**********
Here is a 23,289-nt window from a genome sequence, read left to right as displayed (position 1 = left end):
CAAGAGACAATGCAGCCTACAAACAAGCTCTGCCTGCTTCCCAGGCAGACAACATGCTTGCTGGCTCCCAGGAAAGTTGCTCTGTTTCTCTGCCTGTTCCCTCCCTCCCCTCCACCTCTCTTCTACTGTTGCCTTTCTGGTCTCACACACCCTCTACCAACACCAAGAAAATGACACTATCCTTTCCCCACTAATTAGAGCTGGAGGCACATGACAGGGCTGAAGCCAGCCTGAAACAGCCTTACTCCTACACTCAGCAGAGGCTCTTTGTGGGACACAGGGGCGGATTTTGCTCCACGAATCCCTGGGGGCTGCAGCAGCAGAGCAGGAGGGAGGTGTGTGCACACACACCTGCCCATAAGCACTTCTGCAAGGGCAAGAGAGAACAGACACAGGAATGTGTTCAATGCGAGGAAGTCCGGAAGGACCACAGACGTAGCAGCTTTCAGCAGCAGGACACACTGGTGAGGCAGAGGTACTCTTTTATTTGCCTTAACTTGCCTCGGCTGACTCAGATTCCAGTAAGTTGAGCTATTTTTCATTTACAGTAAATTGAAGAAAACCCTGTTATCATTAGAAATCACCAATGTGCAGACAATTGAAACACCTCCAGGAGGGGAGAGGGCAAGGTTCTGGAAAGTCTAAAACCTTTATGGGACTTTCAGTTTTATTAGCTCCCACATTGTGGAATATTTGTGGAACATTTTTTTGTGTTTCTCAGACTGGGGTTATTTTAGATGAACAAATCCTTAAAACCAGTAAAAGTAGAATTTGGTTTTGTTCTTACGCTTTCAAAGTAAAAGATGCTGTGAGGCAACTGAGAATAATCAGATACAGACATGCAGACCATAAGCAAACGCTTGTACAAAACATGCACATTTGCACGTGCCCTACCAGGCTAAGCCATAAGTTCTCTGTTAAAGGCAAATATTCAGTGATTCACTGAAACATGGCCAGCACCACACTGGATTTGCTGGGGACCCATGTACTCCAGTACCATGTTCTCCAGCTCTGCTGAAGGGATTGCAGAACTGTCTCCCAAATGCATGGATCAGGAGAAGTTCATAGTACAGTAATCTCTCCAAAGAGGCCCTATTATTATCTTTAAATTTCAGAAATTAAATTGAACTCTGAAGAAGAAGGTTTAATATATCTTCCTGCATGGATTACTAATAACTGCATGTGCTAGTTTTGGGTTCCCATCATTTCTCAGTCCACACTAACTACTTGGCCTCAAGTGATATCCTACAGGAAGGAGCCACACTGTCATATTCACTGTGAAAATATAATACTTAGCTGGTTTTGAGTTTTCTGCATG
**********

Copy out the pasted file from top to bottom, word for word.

Here is a 23,289-nt window from a genome sequence, read left to right as displayed (position 1 = left end):
CAAGAGACAATGCAGCCTACAAACAAGCTCTGCCTGCTTCCCAGGCAGACAACATGCTTGCTGGCTCCCAGGAAAGTTGCTCTGTTTCTCTGCCTGTTCCCTCCCTCCCCTCCACCTCTCTTCTACTGTTGCCTTTCTGGTCTCACACACCCTCTACCAACACCAAGAAAATGACACTATCCTTTCCCCACTAATTAGAGCTGGAGGCACATGACAGGGCTGAAGCCAGCCTGAAACAGCCTTACTCCTACACTCAGCAGAGGCTCTTTGTGGGACACAGGGGCGGATTTTGCTCCACGAATCCCTGGGGGCTGCAGCAGCAGAGCAGGAGGGAGGTGTGTGCACACACACCTGCCCATAAGCACTTCTGCAAGGGCAAGAGAGAACAGACACAGGAATGTGTTCAATGCGAGGAAGTCCGGAAGGACCACAGACGTAGCAGCTTTCAGCAGCAGGACACACTGGTGAGGCAGAGGTACTCTTTTATTTGCCTTAACTTGCCTCGGCTGACTCAGATTCCAGTAAGTTGAGCTATTTTTCATTTACAGTAAATTGAAGAAAACCCTGTTATCATTAGAAATCACCAATGTGCAGACAATTGAAACACCTCCAGGAGGGGAGAGGGCAAGGTTCTGGAAAGTCTAAAACCTTTATGGGACTTTCAGTTTTATTAGCTCCCACATTGTGGAATATTTGTGGAACATTTTTTTGTGTTTCTCAGACTGGGGTTATTTTAGATGAACAAATCCTTAAAACCAGTAAAAGTAGAATTTGGTTTTGTTCTTACGCTTTCAAAGTAAAAGATGCTGTGAGGCAACTGAGAATAATCAGATACAGACATGCAGACCATAAGCAAACGCTTGTACAAAACATGCACATTTGCACGTGCCCTACCAGGCTAAGCCATAAGTTCTCTGTTAAAGGCAAATATTCAGTGATTCACTGAAACATGGCCAGCACCACACTGGATTTGCTGGGGACCCATGTACTCCAGTACCATGTTCTCCAGCTCTGCTGAAGGGATTGCAGAACTGTCTCCCAAATGCATGGATCAGGAGAAGTTCATAGTACAGTAATCTCTCCAAAGAGGCCCTATTATTATCTTTAAATTTCAGAAATTAAATTGAACTCTGAAGAAGAAGGTTTAATATATCTTCCTGCATGGATTACTAATAACTGCATGTGCTAGTTTTGGGTTCCCATCATTTCTCAGTCCACACTAACTACTTGGCCTCAAGTGATATCCTACAGGAAGGAGCCACACTGTCATATTCACTGTGAAAATATAATACTTAGCTGGTTTTGAGTTTTCTGCATG